The inferior vena cava (or IVC) is a large vein that carries the deoxygenated blood from the lower and middle body into the right atrium of the heart. It is formed by the joining of the right and the left common iliac veins, usually at the level of the fifth lumbar vertebra.
The inferior vena cava is the lower (“inferior”) of the two venae cavae, the two large veins that carry deoxygenated blood from the body to the right atrium of the heart: the inferior vena cava carries blood from the lower half of the body whilst the superior vena cava carries blood from the upper half of the body. Together, the venae cavae (in addition to the coronary sinus, which carries blood from the muscle of the heart itself) form the venous counterparts of the aorta.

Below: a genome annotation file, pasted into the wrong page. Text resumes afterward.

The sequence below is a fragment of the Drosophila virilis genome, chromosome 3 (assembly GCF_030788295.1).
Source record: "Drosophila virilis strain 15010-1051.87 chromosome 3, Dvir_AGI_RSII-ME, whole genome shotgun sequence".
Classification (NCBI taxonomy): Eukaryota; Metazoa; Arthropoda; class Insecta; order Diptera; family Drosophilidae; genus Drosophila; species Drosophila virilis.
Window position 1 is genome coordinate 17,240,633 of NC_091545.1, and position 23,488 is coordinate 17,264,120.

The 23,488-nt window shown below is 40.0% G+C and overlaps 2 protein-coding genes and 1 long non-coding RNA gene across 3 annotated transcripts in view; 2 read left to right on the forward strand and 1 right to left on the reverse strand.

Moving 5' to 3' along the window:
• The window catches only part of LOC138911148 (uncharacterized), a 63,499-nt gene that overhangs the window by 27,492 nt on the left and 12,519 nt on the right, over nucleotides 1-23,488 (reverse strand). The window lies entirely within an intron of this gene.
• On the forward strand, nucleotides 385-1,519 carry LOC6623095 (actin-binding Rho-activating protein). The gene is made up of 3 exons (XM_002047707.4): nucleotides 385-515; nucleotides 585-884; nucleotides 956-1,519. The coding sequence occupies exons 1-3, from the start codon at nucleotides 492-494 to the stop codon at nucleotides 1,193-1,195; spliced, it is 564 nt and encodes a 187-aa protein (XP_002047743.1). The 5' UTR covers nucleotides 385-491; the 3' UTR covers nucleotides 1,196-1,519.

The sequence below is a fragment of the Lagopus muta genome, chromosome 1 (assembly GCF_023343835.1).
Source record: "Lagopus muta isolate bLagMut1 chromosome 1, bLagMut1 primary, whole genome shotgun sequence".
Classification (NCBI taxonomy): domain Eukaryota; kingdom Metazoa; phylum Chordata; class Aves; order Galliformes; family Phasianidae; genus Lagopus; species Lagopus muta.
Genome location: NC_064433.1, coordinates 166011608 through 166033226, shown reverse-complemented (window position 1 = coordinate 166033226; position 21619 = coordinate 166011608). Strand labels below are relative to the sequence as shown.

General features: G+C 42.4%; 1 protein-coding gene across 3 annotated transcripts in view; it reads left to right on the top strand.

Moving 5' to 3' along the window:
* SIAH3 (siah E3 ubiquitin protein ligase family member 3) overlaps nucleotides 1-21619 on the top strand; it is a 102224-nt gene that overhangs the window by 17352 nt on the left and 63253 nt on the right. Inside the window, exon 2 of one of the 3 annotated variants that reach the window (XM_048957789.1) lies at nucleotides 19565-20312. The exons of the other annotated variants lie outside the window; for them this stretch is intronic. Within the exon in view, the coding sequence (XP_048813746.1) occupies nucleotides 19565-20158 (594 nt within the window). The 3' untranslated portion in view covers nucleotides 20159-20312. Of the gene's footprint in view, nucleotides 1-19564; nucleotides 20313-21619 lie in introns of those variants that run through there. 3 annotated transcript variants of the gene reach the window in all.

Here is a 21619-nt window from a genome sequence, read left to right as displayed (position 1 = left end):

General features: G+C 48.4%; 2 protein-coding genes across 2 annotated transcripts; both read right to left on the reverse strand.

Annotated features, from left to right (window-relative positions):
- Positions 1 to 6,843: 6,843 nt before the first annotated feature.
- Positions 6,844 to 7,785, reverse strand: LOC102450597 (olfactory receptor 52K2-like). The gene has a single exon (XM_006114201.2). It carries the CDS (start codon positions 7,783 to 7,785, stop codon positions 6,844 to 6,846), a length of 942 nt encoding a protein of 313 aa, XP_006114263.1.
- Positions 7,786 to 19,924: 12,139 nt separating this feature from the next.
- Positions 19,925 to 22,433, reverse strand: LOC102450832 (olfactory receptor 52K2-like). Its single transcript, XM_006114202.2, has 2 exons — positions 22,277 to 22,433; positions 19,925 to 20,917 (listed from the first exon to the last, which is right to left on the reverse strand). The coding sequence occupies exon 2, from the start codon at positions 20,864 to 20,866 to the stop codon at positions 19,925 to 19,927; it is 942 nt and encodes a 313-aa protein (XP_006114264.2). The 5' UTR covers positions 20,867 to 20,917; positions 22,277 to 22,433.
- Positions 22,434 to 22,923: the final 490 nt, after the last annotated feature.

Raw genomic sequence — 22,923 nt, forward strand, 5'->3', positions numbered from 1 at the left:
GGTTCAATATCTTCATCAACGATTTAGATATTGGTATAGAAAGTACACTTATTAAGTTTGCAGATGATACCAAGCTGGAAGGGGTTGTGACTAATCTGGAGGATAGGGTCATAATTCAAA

It is a large retroperitoneal vein that lies posterior to the abdominal cavity and runs along the right side of the vertebral column. It enters the right auricle at the lower right, back side of the heart. The name derives from Latin: vena, “vein”, cavus, “hollow”.